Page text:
Colonel, United States Marine Corps
a contemporary press report:
Abraham Hyatt NASA Official Abraham Hyatt, 88, an aerospace engineer who supervised early development of the manned lunar landing program at the National Aeronautics and Space Administration, died of cancer September 25, 1998 at a hospital in Santa Monica, California. He lived in Pacific Palisades, California., and Shady Side, in Anne Arundel County, Maryland.
Mr. Hyatt worked at NASA from 1958 to 1965, serving as director of plans and program evaluation. He retired in 1976 from Rockwell International Corporation, where he was director of business development for aircraft and space operations. He was born in Ukraine and raised in Birmingham, Alabama. He was a graduate of the Georgia Institute of Technology.
He began his career in 1937 with the Glenn L. Martin Aircraft Co., and then was chief structural engineer for McDonnell Aircraft Corp. He served in the Marine Corps in Germany and Eastern Europe during World War II and retired in the 1970s as a colonel in the Marine Corps Reserve.
Mr. Hyatt was chief scientist of the Naval Air Systems Command, where he worked on the Polaris missile program, and served on a space technology committee of the National Advisory Committee for Aeronautics before joining NASA at its inception. He was a visiting professor at the Massachusetts Institute of Technology, a member of science advisory committees to the president and the Air Force, and a fellow of the American Institute of Aeronautics and Astronautics.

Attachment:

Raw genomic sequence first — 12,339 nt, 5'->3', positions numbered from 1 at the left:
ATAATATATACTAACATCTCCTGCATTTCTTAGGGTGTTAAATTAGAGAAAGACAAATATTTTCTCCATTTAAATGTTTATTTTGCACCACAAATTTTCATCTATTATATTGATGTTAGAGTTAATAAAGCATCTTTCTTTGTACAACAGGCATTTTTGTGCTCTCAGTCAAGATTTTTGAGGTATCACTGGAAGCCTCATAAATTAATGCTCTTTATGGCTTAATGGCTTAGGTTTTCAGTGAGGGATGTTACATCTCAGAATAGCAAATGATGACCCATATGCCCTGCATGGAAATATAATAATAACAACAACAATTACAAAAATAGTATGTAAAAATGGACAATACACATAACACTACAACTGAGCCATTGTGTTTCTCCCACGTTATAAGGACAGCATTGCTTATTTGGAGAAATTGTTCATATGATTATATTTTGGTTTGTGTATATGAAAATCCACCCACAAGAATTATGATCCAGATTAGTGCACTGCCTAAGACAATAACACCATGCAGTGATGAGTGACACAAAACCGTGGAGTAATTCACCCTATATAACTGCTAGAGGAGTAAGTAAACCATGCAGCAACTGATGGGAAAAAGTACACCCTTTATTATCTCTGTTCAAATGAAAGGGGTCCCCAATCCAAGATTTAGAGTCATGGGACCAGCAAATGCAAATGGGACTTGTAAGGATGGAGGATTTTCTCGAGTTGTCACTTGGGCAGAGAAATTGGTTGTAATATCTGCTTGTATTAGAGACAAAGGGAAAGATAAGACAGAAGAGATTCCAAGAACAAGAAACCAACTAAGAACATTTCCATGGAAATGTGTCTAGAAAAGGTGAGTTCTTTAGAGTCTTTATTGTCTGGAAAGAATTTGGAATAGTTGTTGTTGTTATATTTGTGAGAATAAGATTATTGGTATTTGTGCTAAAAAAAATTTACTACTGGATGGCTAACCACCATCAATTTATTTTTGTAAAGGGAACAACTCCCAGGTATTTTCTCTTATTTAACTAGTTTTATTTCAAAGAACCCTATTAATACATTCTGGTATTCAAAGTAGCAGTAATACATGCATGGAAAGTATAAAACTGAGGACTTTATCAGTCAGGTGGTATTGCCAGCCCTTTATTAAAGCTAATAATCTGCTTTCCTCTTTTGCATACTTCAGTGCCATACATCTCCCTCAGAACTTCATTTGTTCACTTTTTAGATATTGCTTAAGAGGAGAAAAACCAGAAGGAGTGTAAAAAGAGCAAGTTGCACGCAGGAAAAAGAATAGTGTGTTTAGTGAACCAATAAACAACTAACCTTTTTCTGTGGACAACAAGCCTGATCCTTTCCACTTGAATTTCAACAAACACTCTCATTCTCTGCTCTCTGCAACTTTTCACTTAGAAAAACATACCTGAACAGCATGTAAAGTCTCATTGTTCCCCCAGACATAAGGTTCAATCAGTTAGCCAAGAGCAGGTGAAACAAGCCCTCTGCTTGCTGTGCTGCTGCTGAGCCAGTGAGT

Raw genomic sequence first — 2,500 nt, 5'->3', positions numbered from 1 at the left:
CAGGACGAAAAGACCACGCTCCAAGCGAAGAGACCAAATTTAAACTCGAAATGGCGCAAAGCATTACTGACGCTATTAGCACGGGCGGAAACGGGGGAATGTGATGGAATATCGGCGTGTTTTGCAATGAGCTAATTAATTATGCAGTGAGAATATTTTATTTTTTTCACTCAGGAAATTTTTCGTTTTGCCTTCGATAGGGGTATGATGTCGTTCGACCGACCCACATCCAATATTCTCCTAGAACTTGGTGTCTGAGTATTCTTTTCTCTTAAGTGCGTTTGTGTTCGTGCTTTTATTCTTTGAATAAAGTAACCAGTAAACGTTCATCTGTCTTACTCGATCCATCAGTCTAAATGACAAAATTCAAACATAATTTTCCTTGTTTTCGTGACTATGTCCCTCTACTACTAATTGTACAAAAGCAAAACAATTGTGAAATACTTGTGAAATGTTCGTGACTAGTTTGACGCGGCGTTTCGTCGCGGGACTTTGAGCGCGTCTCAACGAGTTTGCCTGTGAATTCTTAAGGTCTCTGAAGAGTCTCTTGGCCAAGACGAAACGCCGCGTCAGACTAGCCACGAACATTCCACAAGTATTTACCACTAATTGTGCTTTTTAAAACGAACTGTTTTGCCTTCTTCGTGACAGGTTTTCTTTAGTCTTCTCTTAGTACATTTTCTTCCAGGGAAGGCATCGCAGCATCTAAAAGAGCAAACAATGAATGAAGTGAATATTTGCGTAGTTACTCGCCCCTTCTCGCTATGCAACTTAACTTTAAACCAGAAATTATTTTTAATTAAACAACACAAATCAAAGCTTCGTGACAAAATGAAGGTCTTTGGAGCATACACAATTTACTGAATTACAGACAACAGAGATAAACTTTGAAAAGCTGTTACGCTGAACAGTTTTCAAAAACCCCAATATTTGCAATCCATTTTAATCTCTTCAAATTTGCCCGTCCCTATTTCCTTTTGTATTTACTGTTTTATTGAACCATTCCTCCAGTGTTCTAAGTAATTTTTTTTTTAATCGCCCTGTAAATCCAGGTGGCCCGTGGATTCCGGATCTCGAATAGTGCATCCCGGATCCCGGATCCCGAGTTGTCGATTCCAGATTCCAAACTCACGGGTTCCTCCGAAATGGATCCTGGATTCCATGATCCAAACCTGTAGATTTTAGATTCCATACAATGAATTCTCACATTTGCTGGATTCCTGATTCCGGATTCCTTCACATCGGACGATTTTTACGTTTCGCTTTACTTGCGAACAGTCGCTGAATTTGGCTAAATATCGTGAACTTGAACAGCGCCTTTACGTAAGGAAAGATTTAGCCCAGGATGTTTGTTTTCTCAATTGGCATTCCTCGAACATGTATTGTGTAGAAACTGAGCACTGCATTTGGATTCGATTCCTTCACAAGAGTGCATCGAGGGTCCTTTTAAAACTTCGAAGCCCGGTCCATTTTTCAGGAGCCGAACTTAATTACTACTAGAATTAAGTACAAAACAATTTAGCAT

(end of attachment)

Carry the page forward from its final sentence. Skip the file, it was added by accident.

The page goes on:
His honors also included the Navy Distinguished
Civilian Service Award. His wife, Grace Holloday Hyatt, died last year.
Survivors include two children, Sherry Hyatt of New York and Robert Hyatt
of Charleston, S.C.; two sisters; and a grandson.
HYATT, ABRAHAM, COL, USMC (Ret.)
On September 25, 1998, of Pacific Palisades, California, husband of the late Grace Hyatt; father of Sherry Hyatt; brother of Bessie Goldner, Rena Wachsman and Robert Hyatt; grandfather of Abraham deWolf. Funeral services will be held on Wednesday, October 14 at 11 a.m. in the Memorial Chapel at Fort Myer with Full Military Honors. Interment to follow in Arlington National Cemetery.